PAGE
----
By Bob Koigi, Nairobi – Fair Planet
The recent decision by the Botswana government to lift an earlier ban on elephant hunting has set the country on a dangerous path which is likely to see a resurgence in poaching and revival of ivory trade while reversing hard earned conservation gains.
The Southern Africa country remains a revered sanctuary for African elephants that are estimated at 130,000, the largest population in Africa.
Former President Ian Khama, a dedicated conservationist launched a spirited campaign to protect the elephants by suspending hunting and introducing a shoot to kill anti-poaching policy that gave the military powers to take down suspected poachers.
Numerous initiatives to protect the animals have always paid off, with the population of the elephants growing to 129,000 in 2014, up from 80,000 in 1996. This, at a time when poaching and habitat loss saw a huge decline across the rest of Africa with the years 2012 to 2014 being the worst where some 100,000 elephants were slaughtered according to reports.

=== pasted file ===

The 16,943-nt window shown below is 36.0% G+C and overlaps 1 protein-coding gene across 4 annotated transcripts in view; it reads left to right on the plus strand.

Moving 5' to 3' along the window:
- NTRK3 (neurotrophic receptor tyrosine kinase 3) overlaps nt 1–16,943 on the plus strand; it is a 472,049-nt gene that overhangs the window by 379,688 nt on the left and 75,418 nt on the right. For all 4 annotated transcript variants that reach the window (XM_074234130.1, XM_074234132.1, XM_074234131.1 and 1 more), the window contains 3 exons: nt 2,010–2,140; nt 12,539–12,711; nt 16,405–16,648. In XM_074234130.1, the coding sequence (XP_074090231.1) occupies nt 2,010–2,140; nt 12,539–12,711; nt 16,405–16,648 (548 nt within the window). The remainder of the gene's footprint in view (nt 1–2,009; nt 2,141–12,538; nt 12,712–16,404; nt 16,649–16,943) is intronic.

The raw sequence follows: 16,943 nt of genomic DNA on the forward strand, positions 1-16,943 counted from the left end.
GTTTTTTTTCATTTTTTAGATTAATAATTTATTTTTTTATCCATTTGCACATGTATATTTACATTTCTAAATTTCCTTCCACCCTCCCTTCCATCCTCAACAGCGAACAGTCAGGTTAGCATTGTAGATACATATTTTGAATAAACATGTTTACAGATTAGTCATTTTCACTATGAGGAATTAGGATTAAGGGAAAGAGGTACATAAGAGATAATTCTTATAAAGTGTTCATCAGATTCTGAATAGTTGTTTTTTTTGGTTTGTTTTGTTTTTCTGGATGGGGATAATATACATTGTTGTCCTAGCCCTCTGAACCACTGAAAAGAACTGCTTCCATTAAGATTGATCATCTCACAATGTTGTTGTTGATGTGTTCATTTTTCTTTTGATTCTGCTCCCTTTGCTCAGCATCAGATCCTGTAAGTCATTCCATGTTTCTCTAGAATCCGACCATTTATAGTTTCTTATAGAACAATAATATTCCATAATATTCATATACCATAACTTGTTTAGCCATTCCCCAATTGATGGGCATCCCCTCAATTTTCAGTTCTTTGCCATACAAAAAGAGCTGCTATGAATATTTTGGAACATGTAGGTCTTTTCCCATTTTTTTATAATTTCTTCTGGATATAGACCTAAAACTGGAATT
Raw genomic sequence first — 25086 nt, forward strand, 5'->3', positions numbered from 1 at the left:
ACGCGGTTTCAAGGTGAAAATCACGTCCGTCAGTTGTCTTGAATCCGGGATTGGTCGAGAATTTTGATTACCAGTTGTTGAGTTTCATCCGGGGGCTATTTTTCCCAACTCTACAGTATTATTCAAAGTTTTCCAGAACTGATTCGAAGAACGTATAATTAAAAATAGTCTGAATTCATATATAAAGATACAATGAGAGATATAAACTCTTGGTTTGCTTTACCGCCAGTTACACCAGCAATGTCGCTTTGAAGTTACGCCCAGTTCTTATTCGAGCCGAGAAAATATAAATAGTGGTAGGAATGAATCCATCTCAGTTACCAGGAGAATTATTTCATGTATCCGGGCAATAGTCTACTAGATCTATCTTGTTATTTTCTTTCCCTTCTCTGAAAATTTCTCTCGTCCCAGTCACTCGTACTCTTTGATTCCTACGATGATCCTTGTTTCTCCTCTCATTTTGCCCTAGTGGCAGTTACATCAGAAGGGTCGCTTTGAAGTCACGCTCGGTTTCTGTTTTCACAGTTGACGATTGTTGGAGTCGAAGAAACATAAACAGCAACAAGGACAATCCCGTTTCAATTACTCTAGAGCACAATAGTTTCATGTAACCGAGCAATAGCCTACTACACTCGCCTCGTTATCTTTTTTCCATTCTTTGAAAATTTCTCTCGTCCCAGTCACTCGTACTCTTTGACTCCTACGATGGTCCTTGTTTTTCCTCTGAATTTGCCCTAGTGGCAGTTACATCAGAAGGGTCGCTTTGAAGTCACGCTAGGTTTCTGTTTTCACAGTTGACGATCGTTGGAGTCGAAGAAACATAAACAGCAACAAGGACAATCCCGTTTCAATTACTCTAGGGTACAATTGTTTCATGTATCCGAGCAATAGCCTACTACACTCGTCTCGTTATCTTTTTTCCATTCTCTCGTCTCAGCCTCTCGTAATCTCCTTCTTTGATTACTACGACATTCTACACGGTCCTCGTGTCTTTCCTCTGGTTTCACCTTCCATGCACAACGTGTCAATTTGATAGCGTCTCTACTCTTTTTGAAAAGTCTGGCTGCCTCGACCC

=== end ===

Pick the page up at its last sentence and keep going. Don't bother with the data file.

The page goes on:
Now the current Botswana president Mokgweetsi Masisi has backpedaled on these hard won gains with the stroke of a pen in what he attributes to growing cases of human-elephant conflicts caused by rising elephant numbers and a need to monetize conservation efforts. He has also rescinded the shoot to kill order on poachers. Yet none of these assertions have been backed by science or data with conservationists arguing that there is no marked population increase or escalated conflict with humans.
The latest decision comes from a president who recently grabbed international headlines for gifting three African leaders with stools made of elephant feet in a clear show of his disregard for conservation efforts. What the lifting of the ban now portends for a country where wildlife tourism is the biggest foreign exchange earner after diamonds is a spike in poaching to meet demand from the ivory market which will eventually lead to extinction of the elephants. The world shouldn’t just sit and watch. In the words of wildlife conservationist Paula Kahumbu, “Hunting is an outdated practice which has no place in the modern world.”